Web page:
Spencer's Treefrog (Litoria spenceri) is a Critically Endangered anuran occurring in the Murray Basin, with a very limited area of distribution. The Wrinkled Toadlet (Uperoleia rugosa) is also found in the lower basin. The Painted Spadefoot Toad (Neobatrachus pictus), a limited range southeast Australian endemic whose distribution extends from the lower Murray Basin somewhat west into the more arid South Australia. Sloane's Froglet (Crinia sloanei) and Sudell's Frog (Neobatrachus sudelli) are also found in the lower Murray Basin. The Woodland Water-holding Frog (Litoria verrucosa) occurs in the lower basin and also somewhat to the west of the basin.

caption Arid Monitor, Murray-Darling Basin, Queensland. Source: Geordie Torr Reptiles found in the lower reaches of the basin include the Critically Endangered Eared Legless Lizard (Aprasia aurita), a Murray Basin endemic whose range is now thought to be restricted to the 60 square kilometre Wathe State Reserve. Another example reptile in the lower basin is the Arid Monitor (Varanus tristis). Another notable reptile found in the lower basin is the Central Bearded Dragon (Pagona vitticeps), whose range extends somewhat to the upper basin.

Bird species in the lower Murray Basin include the Endangered and limited range Black-eared Miner (Manorina flavigula melanotis) and the Endangered Mallee Emu-wren (Stipiturus mallee), which is near-endemic to the lower Murray Basin, and also occurs in the Mount Lofty woodlands not far from the Murray Mouth and slightly west into the Eyre and York mallee. The Vulnerable Mallee Fowl (Leipoa ocellata) is also found in the lower basin.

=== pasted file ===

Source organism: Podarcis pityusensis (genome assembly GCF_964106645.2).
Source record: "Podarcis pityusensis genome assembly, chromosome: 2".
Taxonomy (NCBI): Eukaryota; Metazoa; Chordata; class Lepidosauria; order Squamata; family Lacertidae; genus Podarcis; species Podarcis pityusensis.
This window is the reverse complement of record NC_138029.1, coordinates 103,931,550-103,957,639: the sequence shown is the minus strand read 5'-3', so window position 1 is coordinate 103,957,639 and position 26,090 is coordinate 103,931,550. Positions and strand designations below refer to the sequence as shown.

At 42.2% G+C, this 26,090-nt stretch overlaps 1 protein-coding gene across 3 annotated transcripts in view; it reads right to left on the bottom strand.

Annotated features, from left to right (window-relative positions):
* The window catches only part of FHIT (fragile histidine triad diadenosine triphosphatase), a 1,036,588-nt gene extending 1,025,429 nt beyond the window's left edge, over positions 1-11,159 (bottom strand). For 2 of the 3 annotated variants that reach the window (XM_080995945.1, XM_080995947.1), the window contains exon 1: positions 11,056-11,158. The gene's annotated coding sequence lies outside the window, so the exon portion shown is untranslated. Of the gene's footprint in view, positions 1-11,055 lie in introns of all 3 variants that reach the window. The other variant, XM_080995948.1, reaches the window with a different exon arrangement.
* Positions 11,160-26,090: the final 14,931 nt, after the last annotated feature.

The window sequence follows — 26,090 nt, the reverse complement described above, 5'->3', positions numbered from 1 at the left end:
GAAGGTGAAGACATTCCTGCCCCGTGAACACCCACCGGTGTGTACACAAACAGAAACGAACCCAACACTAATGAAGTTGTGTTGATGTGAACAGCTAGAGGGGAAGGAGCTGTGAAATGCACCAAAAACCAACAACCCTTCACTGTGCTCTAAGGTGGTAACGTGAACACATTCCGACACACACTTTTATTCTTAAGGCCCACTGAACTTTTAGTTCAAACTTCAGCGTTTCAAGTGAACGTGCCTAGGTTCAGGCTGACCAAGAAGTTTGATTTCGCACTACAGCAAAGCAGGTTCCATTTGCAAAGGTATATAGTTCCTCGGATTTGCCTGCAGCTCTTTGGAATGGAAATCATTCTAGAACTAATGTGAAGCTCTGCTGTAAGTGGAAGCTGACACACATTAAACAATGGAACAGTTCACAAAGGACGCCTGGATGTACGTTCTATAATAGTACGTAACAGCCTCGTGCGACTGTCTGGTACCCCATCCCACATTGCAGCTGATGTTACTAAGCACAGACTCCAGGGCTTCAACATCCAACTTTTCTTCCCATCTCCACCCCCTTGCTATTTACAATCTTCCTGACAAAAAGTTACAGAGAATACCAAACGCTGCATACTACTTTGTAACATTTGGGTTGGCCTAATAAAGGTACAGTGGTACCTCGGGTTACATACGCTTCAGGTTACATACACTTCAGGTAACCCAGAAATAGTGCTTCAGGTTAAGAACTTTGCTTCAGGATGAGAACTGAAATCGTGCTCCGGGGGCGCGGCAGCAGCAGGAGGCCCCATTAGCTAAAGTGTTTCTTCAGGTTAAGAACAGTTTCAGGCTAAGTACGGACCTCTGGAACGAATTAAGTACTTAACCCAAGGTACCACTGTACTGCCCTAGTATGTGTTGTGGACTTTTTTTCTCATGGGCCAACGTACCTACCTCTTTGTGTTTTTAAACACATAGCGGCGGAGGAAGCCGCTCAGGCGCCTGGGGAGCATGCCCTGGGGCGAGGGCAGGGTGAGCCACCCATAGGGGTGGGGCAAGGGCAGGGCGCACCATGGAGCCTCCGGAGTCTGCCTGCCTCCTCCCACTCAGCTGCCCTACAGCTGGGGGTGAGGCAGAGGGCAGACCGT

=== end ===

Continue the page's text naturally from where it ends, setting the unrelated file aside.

River mouth

The mouth of the Murray River is near the eastern end of the Indian Ocean, not far from Kangaroo Island. Over time the actual river channel has shifted, flowing in differing locations among the coastal dunes. Presently the mouth is configured to discharge betwixt two distinct sand peninsula landforms. The elongated Younghusband Peninsula separates the Coorong lagoon system from the sea at the southeastern part of the mouth. Sir Richard Peninsula at the northwest separates the Goolwa (main) channel from the Indian Ocean. The Murray Mouth is separated from Lake Alexandrina by a set of low-lying islands. Hindmarsh Island is the largest such island, immediately in front of the mouth. Barrages join the islands, separating the seawater from the fresh water. The barrages are breached in periods of elevated river discharge.

Water quality

The Australian government's well-intentioned promise to produce a virtually unlimited supply of agricultural water to the Murray-Darling Basin has resulted in significant adverse impacts with regard to water pollution. (Bermingham. 2000) Excessive agricultural irrigation has produced an elevated water table, where plant roots tend to be exposed to the elevated salt mineral content. Furthermore, as Bermingham explains, the Australians attempted to follow a European model of irrigation in a basin with lower rainfall, and thus the concentrated runoff that contains phosphates and nitrates from cropland has led to widespread basin algae blooms.

Fish species